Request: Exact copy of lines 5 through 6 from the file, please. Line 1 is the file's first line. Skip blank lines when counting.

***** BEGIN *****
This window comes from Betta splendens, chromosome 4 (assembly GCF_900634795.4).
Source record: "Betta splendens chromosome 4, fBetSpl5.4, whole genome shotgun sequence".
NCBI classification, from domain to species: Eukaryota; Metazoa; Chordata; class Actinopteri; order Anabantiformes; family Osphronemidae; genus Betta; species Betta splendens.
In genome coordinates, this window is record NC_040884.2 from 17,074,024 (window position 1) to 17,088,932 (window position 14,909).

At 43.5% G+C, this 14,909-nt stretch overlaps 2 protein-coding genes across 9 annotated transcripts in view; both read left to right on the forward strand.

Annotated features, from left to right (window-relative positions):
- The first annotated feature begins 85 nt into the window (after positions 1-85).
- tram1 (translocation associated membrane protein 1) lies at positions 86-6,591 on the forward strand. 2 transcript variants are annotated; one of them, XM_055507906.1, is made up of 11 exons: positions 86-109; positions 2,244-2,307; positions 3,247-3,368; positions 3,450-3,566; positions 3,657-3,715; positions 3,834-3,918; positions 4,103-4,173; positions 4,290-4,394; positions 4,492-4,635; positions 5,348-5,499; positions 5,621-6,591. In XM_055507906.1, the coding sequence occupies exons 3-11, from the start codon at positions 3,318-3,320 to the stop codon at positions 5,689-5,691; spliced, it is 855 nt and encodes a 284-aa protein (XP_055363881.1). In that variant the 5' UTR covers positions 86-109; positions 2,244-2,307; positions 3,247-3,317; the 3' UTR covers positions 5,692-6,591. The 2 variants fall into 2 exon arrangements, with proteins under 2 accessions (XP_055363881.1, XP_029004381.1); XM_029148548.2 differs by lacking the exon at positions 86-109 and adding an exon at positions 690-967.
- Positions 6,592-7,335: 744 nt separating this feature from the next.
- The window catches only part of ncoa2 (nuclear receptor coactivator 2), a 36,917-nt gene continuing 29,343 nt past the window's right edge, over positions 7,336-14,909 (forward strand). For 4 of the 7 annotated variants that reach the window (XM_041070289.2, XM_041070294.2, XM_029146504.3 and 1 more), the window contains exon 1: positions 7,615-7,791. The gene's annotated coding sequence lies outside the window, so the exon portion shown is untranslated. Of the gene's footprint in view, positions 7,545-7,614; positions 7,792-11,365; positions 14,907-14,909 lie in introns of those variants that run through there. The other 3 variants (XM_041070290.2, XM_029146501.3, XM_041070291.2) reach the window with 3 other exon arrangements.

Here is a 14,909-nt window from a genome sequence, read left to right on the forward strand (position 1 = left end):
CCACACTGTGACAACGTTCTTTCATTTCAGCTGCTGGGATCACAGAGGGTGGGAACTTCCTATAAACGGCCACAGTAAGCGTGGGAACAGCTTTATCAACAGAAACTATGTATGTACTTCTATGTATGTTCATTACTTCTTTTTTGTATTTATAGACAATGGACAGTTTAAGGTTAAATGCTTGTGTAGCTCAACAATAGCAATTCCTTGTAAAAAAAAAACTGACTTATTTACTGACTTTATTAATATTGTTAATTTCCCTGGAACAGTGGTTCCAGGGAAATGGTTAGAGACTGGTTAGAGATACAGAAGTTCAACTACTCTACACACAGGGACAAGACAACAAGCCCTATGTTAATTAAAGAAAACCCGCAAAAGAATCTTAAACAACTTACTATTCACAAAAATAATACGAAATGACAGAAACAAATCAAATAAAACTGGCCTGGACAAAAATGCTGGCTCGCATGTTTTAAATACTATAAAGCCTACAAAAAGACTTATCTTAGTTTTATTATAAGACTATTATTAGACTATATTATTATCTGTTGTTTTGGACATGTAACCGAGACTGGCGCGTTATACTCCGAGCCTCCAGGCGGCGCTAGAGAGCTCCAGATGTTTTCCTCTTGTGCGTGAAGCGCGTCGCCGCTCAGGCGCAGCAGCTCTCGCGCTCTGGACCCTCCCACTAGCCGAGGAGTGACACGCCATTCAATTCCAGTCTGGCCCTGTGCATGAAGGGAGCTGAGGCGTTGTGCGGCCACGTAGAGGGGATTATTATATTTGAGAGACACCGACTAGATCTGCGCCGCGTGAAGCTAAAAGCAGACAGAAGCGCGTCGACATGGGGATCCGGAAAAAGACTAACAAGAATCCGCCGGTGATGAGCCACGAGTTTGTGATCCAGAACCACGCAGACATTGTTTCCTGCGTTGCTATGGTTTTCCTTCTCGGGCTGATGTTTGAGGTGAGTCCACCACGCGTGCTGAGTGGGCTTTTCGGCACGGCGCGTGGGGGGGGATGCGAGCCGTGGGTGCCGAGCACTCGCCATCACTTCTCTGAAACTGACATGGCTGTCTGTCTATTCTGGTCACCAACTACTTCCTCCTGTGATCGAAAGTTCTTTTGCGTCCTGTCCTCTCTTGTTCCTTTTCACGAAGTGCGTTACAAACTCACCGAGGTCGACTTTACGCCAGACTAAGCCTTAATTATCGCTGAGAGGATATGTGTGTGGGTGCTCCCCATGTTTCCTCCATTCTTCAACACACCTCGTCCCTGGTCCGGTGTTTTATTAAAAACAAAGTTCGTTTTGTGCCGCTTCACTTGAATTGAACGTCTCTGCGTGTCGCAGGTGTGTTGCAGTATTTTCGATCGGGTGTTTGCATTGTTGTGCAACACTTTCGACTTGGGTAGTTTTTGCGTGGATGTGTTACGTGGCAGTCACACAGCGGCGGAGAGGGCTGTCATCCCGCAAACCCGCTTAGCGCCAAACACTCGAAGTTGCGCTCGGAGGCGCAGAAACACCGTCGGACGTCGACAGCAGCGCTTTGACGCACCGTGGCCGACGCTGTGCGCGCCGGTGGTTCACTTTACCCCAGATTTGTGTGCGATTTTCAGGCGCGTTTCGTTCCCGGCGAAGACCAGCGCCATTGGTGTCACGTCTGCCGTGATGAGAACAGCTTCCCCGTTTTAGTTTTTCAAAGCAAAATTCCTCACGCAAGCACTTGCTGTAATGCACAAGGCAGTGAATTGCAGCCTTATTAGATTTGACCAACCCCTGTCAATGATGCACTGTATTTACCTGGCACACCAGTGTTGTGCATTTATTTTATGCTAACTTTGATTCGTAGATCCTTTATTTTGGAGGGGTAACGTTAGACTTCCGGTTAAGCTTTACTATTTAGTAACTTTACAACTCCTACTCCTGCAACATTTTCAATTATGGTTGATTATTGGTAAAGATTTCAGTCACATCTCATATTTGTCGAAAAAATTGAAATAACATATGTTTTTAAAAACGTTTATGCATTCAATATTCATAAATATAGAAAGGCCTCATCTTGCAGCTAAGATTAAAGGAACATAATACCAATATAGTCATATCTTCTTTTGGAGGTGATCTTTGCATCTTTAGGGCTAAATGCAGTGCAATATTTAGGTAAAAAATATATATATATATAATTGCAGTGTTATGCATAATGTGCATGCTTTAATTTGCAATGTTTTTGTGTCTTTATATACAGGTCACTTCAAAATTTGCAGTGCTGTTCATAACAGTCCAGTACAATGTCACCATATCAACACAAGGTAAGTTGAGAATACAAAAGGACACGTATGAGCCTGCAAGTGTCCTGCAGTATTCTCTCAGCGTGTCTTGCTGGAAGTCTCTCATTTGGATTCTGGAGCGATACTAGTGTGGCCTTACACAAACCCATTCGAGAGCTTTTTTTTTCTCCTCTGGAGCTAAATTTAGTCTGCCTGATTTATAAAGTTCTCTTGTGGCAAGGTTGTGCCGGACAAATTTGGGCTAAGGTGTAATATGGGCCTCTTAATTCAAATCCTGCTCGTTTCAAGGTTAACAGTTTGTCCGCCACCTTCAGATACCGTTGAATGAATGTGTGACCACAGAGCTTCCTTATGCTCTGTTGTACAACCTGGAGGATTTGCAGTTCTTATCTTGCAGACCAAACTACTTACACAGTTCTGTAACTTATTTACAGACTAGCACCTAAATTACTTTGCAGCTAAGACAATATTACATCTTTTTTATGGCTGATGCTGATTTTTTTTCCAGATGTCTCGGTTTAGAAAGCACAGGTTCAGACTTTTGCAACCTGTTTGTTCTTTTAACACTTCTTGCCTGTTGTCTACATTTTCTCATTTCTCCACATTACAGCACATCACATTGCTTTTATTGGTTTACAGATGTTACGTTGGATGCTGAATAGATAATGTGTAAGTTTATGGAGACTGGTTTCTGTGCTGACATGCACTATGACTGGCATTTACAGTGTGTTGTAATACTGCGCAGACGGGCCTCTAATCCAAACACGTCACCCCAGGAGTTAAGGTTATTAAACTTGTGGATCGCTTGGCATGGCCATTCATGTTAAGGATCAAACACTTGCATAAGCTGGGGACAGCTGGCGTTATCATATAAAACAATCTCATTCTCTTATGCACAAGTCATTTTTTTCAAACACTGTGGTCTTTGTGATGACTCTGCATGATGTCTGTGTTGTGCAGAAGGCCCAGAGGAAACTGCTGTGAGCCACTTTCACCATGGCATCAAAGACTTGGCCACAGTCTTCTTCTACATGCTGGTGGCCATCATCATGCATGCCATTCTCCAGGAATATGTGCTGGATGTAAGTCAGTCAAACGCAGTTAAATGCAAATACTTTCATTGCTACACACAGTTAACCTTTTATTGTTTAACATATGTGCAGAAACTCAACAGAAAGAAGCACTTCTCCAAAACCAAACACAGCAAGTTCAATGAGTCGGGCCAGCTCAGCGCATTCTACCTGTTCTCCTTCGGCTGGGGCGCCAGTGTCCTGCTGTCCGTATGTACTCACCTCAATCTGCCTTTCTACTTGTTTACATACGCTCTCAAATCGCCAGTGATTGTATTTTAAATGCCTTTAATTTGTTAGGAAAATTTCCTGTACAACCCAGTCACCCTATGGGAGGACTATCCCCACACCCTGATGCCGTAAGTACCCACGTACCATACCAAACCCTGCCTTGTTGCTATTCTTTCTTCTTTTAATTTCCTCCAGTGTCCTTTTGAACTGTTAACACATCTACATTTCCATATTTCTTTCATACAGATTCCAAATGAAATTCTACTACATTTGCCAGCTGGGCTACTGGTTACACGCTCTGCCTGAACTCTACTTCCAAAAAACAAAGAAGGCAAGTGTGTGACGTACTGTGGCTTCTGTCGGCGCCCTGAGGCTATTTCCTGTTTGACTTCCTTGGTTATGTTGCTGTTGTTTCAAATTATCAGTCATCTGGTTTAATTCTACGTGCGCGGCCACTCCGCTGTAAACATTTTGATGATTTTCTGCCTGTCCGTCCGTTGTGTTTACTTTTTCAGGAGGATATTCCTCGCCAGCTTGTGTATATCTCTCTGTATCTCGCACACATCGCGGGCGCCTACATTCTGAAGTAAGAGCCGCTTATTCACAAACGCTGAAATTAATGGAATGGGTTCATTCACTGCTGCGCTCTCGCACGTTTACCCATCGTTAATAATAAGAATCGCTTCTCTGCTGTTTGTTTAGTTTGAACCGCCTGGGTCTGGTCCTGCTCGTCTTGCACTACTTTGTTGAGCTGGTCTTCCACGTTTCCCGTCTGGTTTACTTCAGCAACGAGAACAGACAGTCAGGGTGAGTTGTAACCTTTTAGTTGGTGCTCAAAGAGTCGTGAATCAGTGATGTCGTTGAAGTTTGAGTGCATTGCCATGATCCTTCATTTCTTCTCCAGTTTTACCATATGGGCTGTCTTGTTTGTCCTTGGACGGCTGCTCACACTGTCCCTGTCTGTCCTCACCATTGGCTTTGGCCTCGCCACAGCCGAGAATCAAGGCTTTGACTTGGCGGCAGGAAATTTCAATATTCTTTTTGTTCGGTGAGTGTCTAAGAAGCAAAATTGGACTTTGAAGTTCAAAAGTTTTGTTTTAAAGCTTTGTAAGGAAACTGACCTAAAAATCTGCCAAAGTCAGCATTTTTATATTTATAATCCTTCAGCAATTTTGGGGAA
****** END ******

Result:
At 43.5% G+C, this 14,909-nt stretch overlaps 2 protein-coding genes across 9 annotated transcripts in view; both read left to right on the forward strand.

Annotated features, from left to right (window-relative positions):